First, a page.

As America looks on in a state of paralyzed shock, Muslims are slaughtering Muslims in Iraq, with reports that the heads of those decapitated are literally piling up in the streets.
A headline to an article in the Daily Mail reads, “‘They lined the streets with the decapitated heads of police and soldiers’: Iraqi refugee reveals the horrors of the jihadi takeover as Baghdad vows to fight back.”
In response to this report, and with sarcastic guns ablaze, Robert Spencer quotes the Quran and then adds his comments, “‘So when you meet those who disbelieve, strike necks…’ (Qur’an 47:4) But of course any Muslim who takes such a verse at face value is a misunderstander of Islam, unduly influenced by greasy Islamophobes. Somehow this aggressive organization of misunderstanders of Islam has been able to gain sufficient support and power to wreak havoc in Iraq.”
It is true, of course, that war itself is hell and that our guns and bombs have the power to maim, disfigure, and destroy. But rules of war still preclude harming soldiers who have surrendered and intentionally targeting helpless civilians for acts of violence.
Not so militant Islam, where beheading is often the death penalty of choice. How did this barbaric practice become so widespread?
In an article entitled “Christ, Muhammad, and the Culture of Beheading,” theologian Kenneth Gentry noted that “In Islam, the prophet Muhammad is the greatest example for the faithful to follow. He is the model of dedication to God par excellence; in fact, he is deemed the perfect example of submission to Allah. Hence, even deriding this perfect one is blasphemous, as witness the case of Salman Rushdie, who was put under a death sentence for belittling the prophet.
“Now then, what can we learn from the example and the teachings of the ‘perfect’ founder of Islam? Do his life and teachings discourage the horrible conduct we see engaged, tolerated, and cheered by so many Muslims today?”
The answer to this question is found in early Islamic history.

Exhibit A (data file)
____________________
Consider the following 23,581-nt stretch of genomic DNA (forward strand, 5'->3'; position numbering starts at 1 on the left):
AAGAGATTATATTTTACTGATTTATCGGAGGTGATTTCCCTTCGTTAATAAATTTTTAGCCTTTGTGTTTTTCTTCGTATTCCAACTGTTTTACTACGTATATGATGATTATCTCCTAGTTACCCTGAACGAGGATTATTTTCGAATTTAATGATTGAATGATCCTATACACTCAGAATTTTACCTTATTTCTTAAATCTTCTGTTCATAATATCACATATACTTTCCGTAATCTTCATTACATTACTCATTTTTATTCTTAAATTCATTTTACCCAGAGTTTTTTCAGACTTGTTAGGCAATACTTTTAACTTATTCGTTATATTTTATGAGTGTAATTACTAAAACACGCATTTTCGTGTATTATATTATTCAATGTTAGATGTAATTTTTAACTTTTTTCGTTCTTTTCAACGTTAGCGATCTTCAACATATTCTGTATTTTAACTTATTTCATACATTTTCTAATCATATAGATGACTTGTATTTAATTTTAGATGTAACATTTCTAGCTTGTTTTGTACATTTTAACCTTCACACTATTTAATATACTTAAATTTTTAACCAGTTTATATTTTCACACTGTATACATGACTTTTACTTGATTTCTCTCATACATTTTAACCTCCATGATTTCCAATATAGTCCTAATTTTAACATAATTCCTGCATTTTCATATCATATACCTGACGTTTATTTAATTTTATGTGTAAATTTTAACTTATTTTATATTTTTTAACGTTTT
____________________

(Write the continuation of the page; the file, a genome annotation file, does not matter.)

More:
“But what,” asks Gentry, “is the example, the way, the path of the prophet? He not only engaged in caravan raids early in his career as a prophet and in war later, but he himself was involved in the massacre of the Qurayza Jews wherein he ‘had trenches dug, and the men were led out in batches and beheaded.’ Ibn Ishaq’s ancient, authoritative Life of Muhammad records this event: ‘There were 600 or 700 in all, though some put the figure as high as 800 or 900.’”
The Muslims in Syria and Iraq and Pakistan who are beheading their enemies, most of whom are fellow Muslims, are simply following the example of their prophet.
Beyond these atrocities, the self-proclaimed Islamic State of Iraq and Syria (ISIS), which has just taken over Mosul and Tikrit in Iraq, seizing $429 million in Tikrit, “effectively governs a nation-size tract of territory that stretches from the eastern edge of the Syrian city of Aleppo to Fallujah in western Iraq — and now also includes the northern Iraqi city of Mosul” (as reported by the Washington Post).
Speaking of ISIS, the Huffington Post notes that, “They have live-tweeted amputations, carried out public crucifixions and have been disavowed as too extreme by al-Qaeda.”
Too extreme for the murderous al-Qaeda? Seriously?
The tragic fact is that we simply cannot ignore the enormity of the threat of militant Islam worldwide, nor can we limit it to some dangerous pockets of the Middle East.
Al-Qaeda already touched our nation on 9/11, while the Boston Marathon Bombing is barely one year old.
As for our friends in Israel, positioned right in the midst of one of those dangerous Middle Eastern pockets, it is with good reason that, in a very real sense, the nation lives in constant high alert, with roughly 170,000 missiles pointed at its cities, with the terrorist organization of Hamas now in a unity government with the Palestinian Authority, and with militant Islam right at its doorsteps.
After all, Tehran is less than 1,000 miles from Tel Aviv (the distance from New York City to Tampa, FL); Baghdad is just 569 miles from Tel Aviv (the distance from New York City to Cincinnati, OH); and Damascus is just 133 from Tel Aviv (the distance from New York City to Albany, NY). And we fault Israel for not giving up more territory and making more concessions to the Palestinians?
We simply cannot underestimate both the resolve and the number of radical Muslims, from the Taliban to al-Qaeda to ISIS to Hezbollah to Hamas to Boko Haram and more.
And so, as the bloodied heads roll in the streets of Iraq, we dare not stick our heads in the sand here in the West.